targeting students who are unsuccessful in the traditional school
environment. These schools often see their mission as one of dropout
prevention. A number of challenges to alternative schools is explored, and
some specific practical recommendations are offered for implementing an
alternative school program. A "sampler" provides profiles of nine
alternative schools in the Northwest region, some urban and some rural."
(ERIC Abstract)

* Southwest Educational Development Laboratory (SEDL) - Alternative
Learning Environments
Insights...on education policy and practice, Number 6, December 1995
"In light of recent legislative action mandating alternative education in
several states in SEDL's Southwestern Region, this issue of INSIGHTS
focuses on alternative programs for students at-risk of educational
failure. It attempts to illuminate the underlying goals of creating
alternative learning environments, and explores the implications of
current research for designing effective programs and schools."

* ERIC Clearinghouse on Urban Education - Pathways :: Alternatives to
Expulsion :: Alternatives
Includes a list of links to exemplary alternative school programs.


* Center for Research on the Education of Students Placed At-Risk
At John Hopkins University:
Center for Social Organization of Schools
3003 North Charles Street, Suite 200
Baltimore MD 21218
Phone: (410) 516-8800
Fax: (410) 516-8890
At Howard University:
2900 Van Ness Street, N.W.
Washington DC 20008
Phone: (202) 806-8484
Fax: (202) 806-8498

* National Dropout Prevention Center/Network
Clemson University
209 Martin Street
Clemson, SC 29631-1555
Phone: (864) 656-2599
Fax: (864) 656-0136
E-mail: ndpc@xxxxxxxxxxx


For information on how to obtain the full text of ERIC documents and
journal articles please go to the following URL:

Search Strategy: nontraditional education (Descriptor) and alternative
schools (Keyword)

Record 1 of 10 - The ERIC Database

ERIC Number: ED463365
Author(s): Munoz,-Marco-A.
Title: Alternative Schools: Providing a Safety Net in Our High Schools To
Cope with the At-Risk Student Challenge.
Publication Year: 2002
Available from EDRS:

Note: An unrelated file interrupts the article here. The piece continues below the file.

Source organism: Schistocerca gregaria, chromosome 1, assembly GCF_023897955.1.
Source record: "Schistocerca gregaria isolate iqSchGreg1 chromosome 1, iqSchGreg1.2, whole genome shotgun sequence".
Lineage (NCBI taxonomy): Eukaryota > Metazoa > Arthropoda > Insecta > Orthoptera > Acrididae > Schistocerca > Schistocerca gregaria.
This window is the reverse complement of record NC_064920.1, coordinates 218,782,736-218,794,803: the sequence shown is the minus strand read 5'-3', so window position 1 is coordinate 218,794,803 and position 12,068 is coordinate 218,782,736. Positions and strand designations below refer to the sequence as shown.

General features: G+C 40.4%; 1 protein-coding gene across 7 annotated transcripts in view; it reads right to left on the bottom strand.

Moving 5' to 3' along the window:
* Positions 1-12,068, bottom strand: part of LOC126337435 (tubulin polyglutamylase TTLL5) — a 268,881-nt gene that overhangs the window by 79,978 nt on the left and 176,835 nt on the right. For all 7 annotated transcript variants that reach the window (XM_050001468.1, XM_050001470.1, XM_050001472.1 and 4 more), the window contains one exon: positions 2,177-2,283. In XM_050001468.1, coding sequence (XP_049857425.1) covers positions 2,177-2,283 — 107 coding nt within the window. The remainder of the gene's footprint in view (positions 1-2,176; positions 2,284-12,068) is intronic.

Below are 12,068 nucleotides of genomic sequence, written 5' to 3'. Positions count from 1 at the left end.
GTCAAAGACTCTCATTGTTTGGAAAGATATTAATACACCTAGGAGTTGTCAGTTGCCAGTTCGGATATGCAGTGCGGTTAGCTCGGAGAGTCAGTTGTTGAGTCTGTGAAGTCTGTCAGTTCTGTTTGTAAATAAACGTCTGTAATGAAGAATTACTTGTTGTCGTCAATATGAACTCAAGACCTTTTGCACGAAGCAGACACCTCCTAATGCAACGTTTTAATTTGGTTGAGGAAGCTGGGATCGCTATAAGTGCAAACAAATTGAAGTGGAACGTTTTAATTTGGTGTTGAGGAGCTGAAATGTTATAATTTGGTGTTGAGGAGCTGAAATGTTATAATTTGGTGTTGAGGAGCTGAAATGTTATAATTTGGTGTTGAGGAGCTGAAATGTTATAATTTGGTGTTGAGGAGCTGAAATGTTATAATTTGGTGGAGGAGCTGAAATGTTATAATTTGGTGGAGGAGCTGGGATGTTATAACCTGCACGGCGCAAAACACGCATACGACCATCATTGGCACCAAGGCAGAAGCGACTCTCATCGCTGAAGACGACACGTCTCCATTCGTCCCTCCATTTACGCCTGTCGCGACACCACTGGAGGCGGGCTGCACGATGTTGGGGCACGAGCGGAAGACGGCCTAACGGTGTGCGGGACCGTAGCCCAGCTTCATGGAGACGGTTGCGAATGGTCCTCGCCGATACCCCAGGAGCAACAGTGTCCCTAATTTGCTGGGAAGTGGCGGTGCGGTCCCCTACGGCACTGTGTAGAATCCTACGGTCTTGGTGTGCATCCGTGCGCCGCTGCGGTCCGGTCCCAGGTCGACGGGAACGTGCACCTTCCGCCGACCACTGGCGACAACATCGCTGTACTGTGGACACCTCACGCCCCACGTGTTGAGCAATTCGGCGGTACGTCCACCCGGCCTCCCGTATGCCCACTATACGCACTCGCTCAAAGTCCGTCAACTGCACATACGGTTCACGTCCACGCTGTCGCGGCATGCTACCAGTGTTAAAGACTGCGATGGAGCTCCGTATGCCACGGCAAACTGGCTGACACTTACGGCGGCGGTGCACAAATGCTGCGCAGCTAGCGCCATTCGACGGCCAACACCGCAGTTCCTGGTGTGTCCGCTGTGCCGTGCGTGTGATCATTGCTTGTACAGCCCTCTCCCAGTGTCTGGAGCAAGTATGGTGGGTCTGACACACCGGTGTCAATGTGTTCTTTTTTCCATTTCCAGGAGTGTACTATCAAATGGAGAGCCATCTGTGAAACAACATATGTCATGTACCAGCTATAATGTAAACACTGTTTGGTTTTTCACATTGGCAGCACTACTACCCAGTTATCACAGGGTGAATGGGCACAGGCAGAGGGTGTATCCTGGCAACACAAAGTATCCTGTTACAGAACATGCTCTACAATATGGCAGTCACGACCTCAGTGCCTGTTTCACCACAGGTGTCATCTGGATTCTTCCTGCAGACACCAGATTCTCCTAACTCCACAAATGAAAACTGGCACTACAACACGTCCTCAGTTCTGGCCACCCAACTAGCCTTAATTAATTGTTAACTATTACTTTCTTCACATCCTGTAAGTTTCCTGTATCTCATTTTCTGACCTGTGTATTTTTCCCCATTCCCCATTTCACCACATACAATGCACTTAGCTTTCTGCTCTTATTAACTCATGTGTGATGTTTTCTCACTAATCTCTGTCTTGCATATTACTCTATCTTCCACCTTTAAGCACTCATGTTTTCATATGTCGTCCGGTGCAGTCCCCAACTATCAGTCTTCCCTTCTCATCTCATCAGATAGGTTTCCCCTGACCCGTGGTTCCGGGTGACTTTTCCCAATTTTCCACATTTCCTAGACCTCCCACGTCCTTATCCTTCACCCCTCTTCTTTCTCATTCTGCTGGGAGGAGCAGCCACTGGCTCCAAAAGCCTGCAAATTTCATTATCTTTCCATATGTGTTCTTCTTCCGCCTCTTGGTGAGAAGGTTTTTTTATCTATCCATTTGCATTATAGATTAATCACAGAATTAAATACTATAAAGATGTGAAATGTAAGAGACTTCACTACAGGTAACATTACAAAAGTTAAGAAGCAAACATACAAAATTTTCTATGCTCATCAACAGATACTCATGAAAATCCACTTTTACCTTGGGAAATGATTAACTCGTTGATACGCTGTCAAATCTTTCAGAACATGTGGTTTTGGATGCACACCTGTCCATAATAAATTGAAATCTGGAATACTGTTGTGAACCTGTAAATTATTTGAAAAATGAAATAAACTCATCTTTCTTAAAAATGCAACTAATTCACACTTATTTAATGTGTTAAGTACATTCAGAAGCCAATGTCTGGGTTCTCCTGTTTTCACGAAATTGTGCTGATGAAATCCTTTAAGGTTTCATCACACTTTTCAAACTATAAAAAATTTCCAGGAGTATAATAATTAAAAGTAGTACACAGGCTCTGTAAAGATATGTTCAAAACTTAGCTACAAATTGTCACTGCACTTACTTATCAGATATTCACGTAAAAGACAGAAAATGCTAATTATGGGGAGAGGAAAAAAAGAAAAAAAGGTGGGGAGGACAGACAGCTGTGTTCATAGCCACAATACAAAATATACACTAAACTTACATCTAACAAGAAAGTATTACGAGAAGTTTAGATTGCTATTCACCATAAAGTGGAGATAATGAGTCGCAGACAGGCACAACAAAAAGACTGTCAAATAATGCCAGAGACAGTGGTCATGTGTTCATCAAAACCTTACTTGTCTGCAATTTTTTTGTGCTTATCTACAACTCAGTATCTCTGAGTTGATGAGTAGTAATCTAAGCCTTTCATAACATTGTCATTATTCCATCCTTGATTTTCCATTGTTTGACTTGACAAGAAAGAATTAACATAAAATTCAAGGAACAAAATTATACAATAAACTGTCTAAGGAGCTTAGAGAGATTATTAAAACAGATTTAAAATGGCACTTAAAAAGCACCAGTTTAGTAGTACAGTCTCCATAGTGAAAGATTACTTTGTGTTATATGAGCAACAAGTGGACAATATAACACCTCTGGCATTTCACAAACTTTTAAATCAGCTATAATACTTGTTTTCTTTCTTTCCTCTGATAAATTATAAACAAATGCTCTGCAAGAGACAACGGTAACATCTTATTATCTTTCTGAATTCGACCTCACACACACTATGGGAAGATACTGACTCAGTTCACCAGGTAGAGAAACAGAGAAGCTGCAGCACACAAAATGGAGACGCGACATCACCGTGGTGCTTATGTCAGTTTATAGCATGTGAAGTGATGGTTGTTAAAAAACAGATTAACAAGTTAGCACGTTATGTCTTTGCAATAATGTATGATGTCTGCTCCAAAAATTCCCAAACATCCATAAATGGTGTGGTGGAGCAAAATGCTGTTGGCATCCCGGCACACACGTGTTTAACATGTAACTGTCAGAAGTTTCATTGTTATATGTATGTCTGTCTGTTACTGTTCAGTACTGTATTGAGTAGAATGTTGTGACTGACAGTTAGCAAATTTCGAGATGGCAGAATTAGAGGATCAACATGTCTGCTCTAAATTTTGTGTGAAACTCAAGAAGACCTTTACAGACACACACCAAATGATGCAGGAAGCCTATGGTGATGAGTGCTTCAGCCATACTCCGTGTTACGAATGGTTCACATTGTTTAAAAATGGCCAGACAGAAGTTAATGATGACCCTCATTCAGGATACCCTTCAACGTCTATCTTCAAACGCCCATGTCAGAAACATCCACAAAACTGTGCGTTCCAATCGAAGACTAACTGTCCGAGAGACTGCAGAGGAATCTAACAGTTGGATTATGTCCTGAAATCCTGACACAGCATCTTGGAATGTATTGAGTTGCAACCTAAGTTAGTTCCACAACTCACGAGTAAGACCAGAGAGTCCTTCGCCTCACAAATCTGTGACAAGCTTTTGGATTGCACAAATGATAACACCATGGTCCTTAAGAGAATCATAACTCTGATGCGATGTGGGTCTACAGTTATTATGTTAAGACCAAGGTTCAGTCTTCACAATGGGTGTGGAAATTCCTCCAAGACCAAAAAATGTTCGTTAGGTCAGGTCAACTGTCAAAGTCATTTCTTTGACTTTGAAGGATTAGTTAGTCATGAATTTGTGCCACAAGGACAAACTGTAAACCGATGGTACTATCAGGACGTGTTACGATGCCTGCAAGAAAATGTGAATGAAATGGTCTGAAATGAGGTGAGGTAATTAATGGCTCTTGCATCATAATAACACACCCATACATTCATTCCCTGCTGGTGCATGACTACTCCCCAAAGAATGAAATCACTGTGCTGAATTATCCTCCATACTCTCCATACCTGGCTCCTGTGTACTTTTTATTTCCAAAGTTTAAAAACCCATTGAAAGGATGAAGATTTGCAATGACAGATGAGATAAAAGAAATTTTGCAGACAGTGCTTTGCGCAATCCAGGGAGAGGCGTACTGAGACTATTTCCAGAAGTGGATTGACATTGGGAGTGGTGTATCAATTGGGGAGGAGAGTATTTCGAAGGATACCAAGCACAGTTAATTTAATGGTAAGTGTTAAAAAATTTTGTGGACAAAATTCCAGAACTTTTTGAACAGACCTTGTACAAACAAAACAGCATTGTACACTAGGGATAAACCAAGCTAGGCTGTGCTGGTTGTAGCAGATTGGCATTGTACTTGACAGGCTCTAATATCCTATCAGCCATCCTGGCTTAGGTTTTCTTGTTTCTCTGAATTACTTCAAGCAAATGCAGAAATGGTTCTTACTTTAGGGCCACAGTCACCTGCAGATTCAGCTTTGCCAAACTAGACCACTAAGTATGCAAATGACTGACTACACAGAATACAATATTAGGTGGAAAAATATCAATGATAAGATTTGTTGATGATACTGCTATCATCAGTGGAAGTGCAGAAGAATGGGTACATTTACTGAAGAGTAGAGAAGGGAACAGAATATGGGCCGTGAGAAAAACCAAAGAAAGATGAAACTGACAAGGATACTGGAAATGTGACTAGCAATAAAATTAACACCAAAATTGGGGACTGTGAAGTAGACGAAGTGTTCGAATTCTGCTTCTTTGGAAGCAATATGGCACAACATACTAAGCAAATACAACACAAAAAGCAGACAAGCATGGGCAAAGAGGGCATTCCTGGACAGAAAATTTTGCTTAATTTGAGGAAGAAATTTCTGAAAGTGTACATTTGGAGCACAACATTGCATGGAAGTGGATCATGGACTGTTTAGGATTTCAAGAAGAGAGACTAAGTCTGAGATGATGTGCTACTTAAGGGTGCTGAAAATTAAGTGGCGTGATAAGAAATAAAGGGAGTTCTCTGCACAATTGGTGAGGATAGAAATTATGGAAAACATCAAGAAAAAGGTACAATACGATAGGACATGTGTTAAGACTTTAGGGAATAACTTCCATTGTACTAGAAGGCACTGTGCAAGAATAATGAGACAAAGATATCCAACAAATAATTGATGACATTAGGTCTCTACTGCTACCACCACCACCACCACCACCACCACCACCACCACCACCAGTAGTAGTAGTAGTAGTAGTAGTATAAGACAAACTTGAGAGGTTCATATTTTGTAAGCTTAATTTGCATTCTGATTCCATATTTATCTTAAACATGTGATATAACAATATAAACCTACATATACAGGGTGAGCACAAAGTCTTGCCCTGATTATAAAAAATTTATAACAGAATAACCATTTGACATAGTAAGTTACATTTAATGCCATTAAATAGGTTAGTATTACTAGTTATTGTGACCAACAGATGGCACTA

Abstract: This study analyzes the non-academic impact of a program for
at-risk students within an urban alternative high school. The Jefferson
County Public Schools, Kentucky, work on the premise that prevention is a
key part of safety net strategies for at-risk students. Liberty High
School is an alternative safety net high school intended to develop a
community of learners who demonstrate acceptance, leadership, and academic
success through a caring, collaborative, and engaging learning
environment. Liberty includes such features as a program for 9th graders
at risk of dropping out, a high school prep program for 8th graders, and a
life skills/learning habits program. This study evaluated the
characteristics and numbers of student participants, characteristics of
the scope of service in the program, and differences in participating
students' attendance and suspension. Data were collected on attendance and
discipline from a district database and program activity logs. Results
indicate that the program was able to help high school students who
exhibited attendance, behavioral, and social problems that limited their
ability to succeed in the regular school environment. The program improved
attendance in participating students and helped decrease behavioral
problems. (Contains 17 references.) (SM)

Record 2 of 10 - The ERIC Database

ERIC Number: ED459976
Author(s): Husted,-Thomas-A.; Cavalluzzo,-Linda-C.
Title: Background Paper for New Collaborative Schools (NCS): An Overview
of At-Risk High School Students and Education Programs Designed To Meet
Their Needs.
Publication Year: 2001
Available from EDRS:
Abstract: A federation of alternative schools called New Collaborative
Schools (NCS) has been proposed to improve educational outcomes of
academically able but low-performing high school students. The NCS model
would combine the advantages of high school-college collaborations with
the most effective practices for improving the educational experiences of
"at-risk" high school students. This report provides background for the
NCS model. After discussing what constitutes an at-risk student, the
report reviews various types of alternative schools, including alternative
classrooms, schools-within-schools, continuation schools, career
academies, tech-prep schools, magnet schools, and separate alternative
schools. Key elements of successful alternative schools are autonomous
small learning environments; increased educational engagement, possibly
using a new curriculum and instructional techniques; and strong teacher
input into school governance and curriculum. An examination of
college-high school collaborations reveals their key attributes to be
flexible educational pacing, broader curriculum options, and internships.
A review of effective schools finds that common characteristics include a
sense of community among students and teachers, a significant change in
school curricula, and increased teacher involvement in the setting of
curricula as well as other school reforms. Recommendations for the
establishment of the NCS include small learning environments, curriculum
and instructional reforms appropriate to the target students, ongoing
professional development, consistent and constant counseling and
monitoring, and frequent evaluation and assessment. An appendix presents
features of selected alternative schools. (Contains 70 references.) (TD)

Record 3 of 10 - The ERIC Database

ERIC Number: EJ626305
Author: Gregory,-Tom